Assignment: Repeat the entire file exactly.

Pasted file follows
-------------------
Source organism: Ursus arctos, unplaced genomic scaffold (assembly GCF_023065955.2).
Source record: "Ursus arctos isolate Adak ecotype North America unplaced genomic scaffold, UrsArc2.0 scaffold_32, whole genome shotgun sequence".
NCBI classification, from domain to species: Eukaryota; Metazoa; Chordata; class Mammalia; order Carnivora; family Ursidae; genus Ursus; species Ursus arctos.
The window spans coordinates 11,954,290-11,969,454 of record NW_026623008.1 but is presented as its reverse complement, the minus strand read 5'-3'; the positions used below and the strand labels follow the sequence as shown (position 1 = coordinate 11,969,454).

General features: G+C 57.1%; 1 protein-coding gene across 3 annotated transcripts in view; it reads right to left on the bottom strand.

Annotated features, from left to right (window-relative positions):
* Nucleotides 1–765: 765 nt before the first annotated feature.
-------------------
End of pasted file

Source organism: Ursus arctos, unplaced genomic scaffold (assembly GCF_023065955.2).
Source record: "Ursus arctos isolate Adak ecotype North America unplaced genomic scaffold, UrsArc2.0 scaffold_32, whole genome shotgun sequence".
NCBI classification, from domain to species: Eukaryota; Metazoa; Chordata; class Mammalia; order Carnivora; family Ursidae; genus Ursus; species Ursus arctos.
The window spans coordinates 11,954,290-11,969,454 of record NW_026623008.1 but is presented as its reverse complement, the minus strand read 5'-3'; the positions used below and the strand labels follow the sequence as shown (position 1 = coordinate 11,969,454).

General features: G+C 57.1%; 1 protein-coding gene across 3 annotated transcripts in view; it reads right to left on the bottom strand.

Annotated features, from left to right (window-relative positions):
* Nucleotides 1–765: 765 nt before the first annotated feature.